It’s 2016, and I think that more than half of the Island businesses are on some sort of social media platform. Not only are brands seeing the direct benefits of social media (more traffic to their sites and more consumers in their shops), but there are some indirect benefits to being active on social:

  • Availability of brand: If a consumer asks a question and you’re the first to respond on social media, a sort of brand loyalty develops quite quickly, even before they step off the ferry. It also builds brand recognition.
  • Search-engine optimization (SEO): Being active on social media helps your website rank better on Google. This means when guests and consumers are searching for “best hotel to stay at on Martha’s Vineyard,” your activity on social media will qualify your sites to show up higher than others.
  • Reputation management: Having various social media profiles allows for a level of insulation from attacks to your business. How so? When a negative review is posted on a review site about your business, your social media activity, if active enough, will push down the reviews on Google searches, making it almost nonexistent. With enough social media content under your business name, it’s almost like insurance!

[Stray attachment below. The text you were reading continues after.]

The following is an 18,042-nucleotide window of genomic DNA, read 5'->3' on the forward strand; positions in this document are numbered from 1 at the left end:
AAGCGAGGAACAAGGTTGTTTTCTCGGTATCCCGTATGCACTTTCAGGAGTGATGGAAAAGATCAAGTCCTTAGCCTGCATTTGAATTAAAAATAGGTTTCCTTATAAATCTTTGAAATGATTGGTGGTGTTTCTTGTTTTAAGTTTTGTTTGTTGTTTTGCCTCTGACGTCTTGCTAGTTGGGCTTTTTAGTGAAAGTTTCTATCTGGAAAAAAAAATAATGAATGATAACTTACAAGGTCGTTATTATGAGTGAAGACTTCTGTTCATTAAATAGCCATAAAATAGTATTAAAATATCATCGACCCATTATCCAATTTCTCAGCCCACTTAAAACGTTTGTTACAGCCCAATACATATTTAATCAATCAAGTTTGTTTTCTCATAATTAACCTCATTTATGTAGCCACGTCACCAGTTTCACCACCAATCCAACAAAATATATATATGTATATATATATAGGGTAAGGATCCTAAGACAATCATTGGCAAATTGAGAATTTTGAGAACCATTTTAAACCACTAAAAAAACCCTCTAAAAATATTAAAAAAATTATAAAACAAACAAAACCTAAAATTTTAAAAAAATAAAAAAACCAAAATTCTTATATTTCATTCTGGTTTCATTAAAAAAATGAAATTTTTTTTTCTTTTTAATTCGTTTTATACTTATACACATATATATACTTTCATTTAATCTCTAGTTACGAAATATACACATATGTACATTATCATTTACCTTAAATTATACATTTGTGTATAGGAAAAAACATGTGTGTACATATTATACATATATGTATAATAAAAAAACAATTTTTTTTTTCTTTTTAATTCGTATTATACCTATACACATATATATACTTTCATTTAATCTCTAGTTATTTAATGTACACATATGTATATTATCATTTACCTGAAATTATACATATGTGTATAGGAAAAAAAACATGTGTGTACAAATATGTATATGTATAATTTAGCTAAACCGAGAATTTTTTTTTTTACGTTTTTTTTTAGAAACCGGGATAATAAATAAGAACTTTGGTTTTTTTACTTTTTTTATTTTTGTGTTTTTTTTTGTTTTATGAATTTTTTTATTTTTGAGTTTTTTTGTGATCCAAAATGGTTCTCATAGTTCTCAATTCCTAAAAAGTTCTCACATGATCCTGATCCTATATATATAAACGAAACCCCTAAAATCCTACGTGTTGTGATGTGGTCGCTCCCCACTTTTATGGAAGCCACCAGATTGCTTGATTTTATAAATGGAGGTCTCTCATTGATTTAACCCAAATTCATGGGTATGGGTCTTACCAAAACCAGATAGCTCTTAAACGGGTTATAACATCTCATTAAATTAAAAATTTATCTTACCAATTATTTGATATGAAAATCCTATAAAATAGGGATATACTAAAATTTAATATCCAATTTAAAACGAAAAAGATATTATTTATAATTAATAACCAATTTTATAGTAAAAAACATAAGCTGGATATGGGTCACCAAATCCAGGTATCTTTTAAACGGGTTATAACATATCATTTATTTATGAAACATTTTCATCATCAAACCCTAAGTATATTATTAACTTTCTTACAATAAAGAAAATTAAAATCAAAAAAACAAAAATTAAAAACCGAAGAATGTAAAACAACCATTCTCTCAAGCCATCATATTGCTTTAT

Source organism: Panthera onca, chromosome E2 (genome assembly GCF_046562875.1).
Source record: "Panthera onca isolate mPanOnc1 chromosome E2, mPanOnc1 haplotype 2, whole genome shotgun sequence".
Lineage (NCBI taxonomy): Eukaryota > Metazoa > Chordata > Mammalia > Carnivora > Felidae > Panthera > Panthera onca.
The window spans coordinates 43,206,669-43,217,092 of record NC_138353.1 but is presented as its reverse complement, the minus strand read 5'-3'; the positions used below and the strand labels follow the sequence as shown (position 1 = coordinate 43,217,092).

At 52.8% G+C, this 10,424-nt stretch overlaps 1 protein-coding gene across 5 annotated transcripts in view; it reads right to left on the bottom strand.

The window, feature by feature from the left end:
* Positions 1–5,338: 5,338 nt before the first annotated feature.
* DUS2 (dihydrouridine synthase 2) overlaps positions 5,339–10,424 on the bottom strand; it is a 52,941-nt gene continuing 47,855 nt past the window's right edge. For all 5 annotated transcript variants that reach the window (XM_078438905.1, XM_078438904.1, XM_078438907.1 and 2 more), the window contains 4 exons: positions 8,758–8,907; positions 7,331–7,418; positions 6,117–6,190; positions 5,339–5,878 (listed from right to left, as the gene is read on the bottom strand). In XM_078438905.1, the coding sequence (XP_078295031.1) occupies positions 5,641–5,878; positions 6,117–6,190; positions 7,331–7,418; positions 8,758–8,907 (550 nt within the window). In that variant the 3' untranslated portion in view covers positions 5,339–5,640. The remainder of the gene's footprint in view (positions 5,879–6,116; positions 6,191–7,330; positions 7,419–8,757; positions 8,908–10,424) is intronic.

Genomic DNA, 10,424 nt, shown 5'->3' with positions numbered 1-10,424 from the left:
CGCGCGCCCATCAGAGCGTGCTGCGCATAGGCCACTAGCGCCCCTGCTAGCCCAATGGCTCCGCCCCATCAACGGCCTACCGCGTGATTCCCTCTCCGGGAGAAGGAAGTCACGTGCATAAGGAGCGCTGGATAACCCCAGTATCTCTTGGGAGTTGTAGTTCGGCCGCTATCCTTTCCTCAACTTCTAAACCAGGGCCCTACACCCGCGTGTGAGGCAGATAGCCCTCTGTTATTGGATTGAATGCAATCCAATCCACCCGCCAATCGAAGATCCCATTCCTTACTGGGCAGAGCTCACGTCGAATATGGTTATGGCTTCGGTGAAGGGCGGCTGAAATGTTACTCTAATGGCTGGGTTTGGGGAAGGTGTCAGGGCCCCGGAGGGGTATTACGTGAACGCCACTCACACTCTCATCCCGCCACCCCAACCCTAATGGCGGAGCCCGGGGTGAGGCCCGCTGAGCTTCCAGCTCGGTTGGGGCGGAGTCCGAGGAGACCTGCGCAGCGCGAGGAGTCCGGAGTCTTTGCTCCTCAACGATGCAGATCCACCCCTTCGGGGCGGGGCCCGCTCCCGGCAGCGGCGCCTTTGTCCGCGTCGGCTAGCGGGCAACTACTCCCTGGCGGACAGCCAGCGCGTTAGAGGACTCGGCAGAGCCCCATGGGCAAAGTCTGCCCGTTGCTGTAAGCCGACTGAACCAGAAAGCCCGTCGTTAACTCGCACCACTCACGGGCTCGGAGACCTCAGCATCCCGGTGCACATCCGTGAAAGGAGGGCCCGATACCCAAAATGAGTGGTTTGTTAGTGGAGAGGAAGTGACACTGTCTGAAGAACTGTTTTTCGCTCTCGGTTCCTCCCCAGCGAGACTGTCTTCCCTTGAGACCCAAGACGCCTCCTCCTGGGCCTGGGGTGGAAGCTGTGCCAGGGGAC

In conclusion, social media is a tool that should be included in your yearly budget, your everyday life, and planning meetings. Marketing-wise, it’s one of the best places to spend your dollars, even when you don’t see a return on investment as quickly as with other types of marketing. But remember, the indirect benefits, like connecting to consumers and engaging with your audience, carry a heavier weight in the overall scheme of things.

“We like to use social media to keep our guests — and Island lovers who haven’t stayed with us yet — connected with the Vineyard, any time of the year. A lot of times, that means we’re sharing our favorite photos or one of our blog posts about hidden or not-so-hidden highlights of the Island. The very best thing is when we get to see the Island through the eyes of our guests — we love seeing their photos on social media and hearing their stories!” —Wesley Doyle, general manager, Vineyard Square Hotel and Suites (

Marnely Murray is a social media consultant and The MV Times “Good Taste” columnist.